Upbringing in Rugby probably accounted for Bullivant's fascination with railway signalling; many of his conducting scores were peppered with visual aids such as railway speed restriction signs. Education at Rugby and New College, Oxford culminated in a lecturing appointment at the University of Sheffield from 1949. The holder of an Oxford DPhil, he was especially delighted, in retirement, to receive an Honorary DMus from the University of Sheffield. His concise and thoroughly common sense book on Fugue, published by Hutchinson in their 'University Library' series regularly changes hands for large sums - a fact that amused him greatly. It is one of a very small number of out of print standard texts on the booklists of nearly every English-speaking University Music department and librarians guard their copies with care. Bullivant also contributed hugely significant main articles to the New Oxford Companion to Music in vital areas of counterpoint and harmony - the latter enhanced by an analysis of Henry Mancini's Moon River, indicating by this chosen example both his wide-ranging tastes and his ability to relate the complexities of musical science to the man and woman in the street.
Half a century of friendship with Eileen Denman - like Roger awarded an MBE for services to music in Sheffield, and like him, a very great servant of Sheffield University - was ended by her death not long ago. Impaired mobility had for him already involved increasing dependence on others for travel, and he received much help in his last years from Vicky Highet, a Sheffield Bach Society chorister whose commitment extended to joining Roger's Doncaster choir to give added support to enable him to continue as conductor well beyond the age of normal retirement. His splendid harpsichord was transported for many years the length and breadth of Britain by Kenneth and Margaret Sleaford of Sheffield, who constructed a special cradle for it, labelled, appropriately for one who loved trains so much, Cembalo Express.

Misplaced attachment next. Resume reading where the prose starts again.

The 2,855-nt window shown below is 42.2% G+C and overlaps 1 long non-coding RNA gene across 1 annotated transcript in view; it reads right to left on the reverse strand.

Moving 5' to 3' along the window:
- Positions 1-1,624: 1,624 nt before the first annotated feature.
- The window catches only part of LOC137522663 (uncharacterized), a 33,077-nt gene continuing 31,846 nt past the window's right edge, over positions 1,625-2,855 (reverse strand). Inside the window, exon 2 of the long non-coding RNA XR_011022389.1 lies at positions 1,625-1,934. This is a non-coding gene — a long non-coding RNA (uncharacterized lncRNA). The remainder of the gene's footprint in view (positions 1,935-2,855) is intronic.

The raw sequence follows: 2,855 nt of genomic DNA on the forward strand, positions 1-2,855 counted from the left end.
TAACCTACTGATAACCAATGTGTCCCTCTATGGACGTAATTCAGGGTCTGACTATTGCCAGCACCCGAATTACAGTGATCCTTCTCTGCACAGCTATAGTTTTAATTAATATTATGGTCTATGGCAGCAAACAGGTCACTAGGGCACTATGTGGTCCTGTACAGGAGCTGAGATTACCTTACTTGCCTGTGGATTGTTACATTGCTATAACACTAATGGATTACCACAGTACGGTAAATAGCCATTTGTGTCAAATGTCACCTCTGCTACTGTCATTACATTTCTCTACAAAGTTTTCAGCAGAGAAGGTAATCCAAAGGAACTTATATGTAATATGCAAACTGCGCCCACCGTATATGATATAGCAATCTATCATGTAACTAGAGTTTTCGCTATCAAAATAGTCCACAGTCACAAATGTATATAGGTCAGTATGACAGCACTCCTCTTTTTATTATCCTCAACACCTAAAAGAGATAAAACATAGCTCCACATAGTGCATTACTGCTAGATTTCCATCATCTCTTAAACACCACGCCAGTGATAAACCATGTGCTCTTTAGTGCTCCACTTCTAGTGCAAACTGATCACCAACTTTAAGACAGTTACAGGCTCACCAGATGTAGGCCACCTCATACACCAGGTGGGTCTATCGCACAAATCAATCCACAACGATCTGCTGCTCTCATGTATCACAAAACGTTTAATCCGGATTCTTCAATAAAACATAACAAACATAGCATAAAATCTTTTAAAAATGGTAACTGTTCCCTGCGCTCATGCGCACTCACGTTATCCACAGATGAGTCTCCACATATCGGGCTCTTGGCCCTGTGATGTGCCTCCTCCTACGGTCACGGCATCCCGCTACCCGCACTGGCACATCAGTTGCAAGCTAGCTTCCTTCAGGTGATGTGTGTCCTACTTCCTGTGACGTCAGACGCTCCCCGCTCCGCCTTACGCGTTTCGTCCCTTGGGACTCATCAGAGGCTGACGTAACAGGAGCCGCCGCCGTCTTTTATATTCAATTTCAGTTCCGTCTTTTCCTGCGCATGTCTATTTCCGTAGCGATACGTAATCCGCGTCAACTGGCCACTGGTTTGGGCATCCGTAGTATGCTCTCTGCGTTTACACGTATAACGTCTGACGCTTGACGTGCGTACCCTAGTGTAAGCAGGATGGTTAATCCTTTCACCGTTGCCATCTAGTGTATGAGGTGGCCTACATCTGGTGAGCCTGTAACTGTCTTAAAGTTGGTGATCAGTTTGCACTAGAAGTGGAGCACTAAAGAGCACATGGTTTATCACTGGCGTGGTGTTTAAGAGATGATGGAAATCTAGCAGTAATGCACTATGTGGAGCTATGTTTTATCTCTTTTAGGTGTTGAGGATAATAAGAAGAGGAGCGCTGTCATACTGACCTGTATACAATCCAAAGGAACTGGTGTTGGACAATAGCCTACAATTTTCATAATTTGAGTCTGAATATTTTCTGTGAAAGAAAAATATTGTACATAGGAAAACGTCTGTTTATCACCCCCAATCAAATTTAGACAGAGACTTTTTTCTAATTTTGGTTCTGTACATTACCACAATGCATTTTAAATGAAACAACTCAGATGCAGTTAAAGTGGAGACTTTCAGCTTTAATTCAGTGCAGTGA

His last concert was a truly memorable Good Friday Messiah this year with St Peter's Singers at Leeds Parish Church - he had proved an indefatigable supporter of both the Singers and the Parish Church over many years. Infirmity and ill-health had not restricted his passion, nor dimmed his interpretative authority and wonderful sensitivity as an accompanist. Witnessing his artistic and spiritual triumph in the face of physical infirmity on this and other occasions was profoundly moving and will never be forgotten by those privileged to have experienced it.
He had a liking for colourful scarves, exotic carrier bags, quality red wines, post-concert suppers at which music was hardly ever mentioned (for he had a very wide circle of friends) cabaret, and, not least, jazz.
At the height of his renown as an academic, he is alleged to have been asked by a Doncaster 6th former "and what do you do?" - after due consideration, there came, with typical self-effacement, a concise reply - "O, I conduct the choral society and ..[long pause] I play jazz." This masterly understatement at least centred upon two of numerous loves of a great man. For the rest, his unique enrichment of so many lives is his special memorial.
Dr Bullivant's funeral was on Friday 3rd December at 1.30 pm at St Mark's, Broomhill, Sheffield followed by Cremation of Hutcliffe Wood. A memorial service will be held later.
Simon Lindley, writing for the Yorkshire Post.
Please note, the Memorial Service will be held on Thursday 3rd February at 2.30 p.m. in Sheffield Cathedral.